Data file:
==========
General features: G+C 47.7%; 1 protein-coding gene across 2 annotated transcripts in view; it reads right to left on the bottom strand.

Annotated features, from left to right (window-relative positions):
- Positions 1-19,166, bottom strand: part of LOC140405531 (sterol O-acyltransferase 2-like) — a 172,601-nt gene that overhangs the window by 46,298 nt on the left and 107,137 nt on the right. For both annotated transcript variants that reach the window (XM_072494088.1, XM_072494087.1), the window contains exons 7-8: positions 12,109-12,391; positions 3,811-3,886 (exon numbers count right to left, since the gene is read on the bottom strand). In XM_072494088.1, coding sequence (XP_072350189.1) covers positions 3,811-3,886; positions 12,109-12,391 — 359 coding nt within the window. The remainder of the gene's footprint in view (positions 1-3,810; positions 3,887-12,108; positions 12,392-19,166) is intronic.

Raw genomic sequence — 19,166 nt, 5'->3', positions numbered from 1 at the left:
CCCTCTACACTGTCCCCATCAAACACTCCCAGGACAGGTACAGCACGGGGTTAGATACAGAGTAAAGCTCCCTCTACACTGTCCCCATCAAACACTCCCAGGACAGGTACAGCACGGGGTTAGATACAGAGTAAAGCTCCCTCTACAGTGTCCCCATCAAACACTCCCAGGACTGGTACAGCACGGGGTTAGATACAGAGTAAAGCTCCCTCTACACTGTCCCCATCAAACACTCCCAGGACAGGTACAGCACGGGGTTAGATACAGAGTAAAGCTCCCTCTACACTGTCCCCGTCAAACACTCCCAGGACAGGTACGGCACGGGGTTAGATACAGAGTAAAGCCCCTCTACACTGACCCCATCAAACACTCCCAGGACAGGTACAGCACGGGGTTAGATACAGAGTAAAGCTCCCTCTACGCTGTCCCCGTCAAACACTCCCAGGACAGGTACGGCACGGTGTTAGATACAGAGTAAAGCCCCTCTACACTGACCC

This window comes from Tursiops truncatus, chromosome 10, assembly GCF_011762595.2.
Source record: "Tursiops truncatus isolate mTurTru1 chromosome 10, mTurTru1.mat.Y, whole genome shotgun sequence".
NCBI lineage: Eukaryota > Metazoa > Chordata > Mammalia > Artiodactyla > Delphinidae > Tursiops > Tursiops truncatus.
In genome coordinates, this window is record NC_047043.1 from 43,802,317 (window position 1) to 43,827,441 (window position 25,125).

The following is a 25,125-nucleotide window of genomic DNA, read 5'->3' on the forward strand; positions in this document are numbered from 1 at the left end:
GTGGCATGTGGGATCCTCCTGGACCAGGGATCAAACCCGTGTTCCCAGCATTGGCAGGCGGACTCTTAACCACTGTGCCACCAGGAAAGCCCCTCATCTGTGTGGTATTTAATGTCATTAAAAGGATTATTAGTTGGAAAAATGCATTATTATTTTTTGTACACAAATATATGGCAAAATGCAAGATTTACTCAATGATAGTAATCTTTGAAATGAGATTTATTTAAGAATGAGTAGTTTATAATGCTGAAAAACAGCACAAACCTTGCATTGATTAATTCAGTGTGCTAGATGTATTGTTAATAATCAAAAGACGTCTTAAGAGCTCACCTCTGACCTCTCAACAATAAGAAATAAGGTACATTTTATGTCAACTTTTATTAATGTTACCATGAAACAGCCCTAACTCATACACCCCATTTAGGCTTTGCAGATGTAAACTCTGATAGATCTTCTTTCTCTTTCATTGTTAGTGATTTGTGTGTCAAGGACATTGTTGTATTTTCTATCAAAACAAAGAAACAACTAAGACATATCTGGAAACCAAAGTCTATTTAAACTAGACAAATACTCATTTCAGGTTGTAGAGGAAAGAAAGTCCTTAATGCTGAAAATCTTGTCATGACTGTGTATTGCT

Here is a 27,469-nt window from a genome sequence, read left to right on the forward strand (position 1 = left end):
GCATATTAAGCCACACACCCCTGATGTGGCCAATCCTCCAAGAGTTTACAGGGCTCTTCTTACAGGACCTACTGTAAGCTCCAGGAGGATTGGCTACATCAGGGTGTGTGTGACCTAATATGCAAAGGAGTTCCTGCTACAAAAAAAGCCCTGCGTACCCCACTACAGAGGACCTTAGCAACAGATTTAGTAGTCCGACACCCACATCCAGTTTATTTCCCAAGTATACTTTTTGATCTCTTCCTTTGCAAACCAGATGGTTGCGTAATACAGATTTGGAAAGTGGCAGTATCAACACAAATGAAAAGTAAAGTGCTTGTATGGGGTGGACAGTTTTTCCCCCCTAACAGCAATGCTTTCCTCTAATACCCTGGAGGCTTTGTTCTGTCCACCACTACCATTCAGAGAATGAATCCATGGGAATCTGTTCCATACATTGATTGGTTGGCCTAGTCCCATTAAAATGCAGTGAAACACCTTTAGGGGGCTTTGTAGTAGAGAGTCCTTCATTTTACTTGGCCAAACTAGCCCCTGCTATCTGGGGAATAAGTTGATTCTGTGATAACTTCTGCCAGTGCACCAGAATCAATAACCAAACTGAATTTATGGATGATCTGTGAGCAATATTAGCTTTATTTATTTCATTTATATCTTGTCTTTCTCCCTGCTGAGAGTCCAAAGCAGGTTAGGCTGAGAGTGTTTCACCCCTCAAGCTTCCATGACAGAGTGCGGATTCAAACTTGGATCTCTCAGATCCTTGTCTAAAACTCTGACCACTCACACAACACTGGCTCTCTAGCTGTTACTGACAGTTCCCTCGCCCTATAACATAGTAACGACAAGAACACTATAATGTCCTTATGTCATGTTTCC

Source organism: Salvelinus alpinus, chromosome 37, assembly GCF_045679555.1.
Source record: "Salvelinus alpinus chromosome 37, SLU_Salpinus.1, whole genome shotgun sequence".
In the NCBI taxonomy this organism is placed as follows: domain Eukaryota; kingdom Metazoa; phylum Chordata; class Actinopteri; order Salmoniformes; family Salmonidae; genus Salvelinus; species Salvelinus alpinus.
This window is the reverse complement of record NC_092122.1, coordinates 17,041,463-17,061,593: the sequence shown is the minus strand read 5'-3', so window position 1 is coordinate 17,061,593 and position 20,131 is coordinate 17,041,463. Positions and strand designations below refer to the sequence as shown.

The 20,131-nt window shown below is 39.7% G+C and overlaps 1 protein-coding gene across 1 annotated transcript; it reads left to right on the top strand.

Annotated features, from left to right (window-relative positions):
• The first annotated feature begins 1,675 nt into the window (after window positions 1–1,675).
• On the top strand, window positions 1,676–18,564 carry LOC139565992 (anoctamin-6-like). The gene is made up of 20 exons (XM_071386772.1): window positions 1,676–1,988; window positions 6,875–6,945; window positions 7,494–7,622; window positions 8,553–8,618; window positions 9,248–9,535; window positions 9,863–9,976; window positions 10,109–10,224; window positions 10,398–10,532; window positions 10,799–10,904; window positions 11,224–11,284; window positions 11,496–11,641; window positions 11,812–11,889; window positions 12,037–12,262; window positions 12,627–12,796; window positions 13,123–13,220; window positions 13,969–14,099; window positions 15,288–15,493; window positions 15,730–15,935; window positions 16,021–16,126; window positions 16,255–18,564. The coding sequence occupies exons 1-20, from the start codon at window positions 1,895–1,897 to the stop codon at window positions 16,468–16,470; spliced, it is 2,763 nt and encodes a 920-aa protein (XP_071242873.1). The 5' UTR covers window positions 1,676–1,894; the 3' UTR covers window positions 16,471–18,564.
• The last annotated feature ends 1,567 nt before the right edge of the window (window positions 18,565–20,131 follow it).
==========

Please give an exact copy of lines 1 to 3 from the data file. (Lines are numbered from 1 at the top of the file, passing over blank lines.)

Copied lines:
General features: G+C 47.7%; 1 protein-coding gene across 2 annotated transcripts in view; it reads right to left on the bottom strand.

Annotated features, from left to right (window-relative positions):
- Positions 1-19,166, bottom strand: part of LOC140405531 (sterol O-acyltransferase 2-like) — a 172,601-nt gene that overhangs the window by 46,298 nt on the left and 107,137 nt on the right. For both annotated transcript variants that reach the window (XM_072494088.1, XM_072494087.1), the window contains exons 7-8: positions 12,109-12,391; positions 3,811-3,886 (exon numbers count right to left, since the gene is read on the bottom strand). In XM_072494088.1, coding sequence (XP_072350189.1) covers positions 3,811-3,886; positions 12,109-12,391 — 359 coding nt within the window. The remainder of the gene's footprint in view (positions 1-3,810; positions 3,887-12,108; positions 12,392-19,166) is intronic.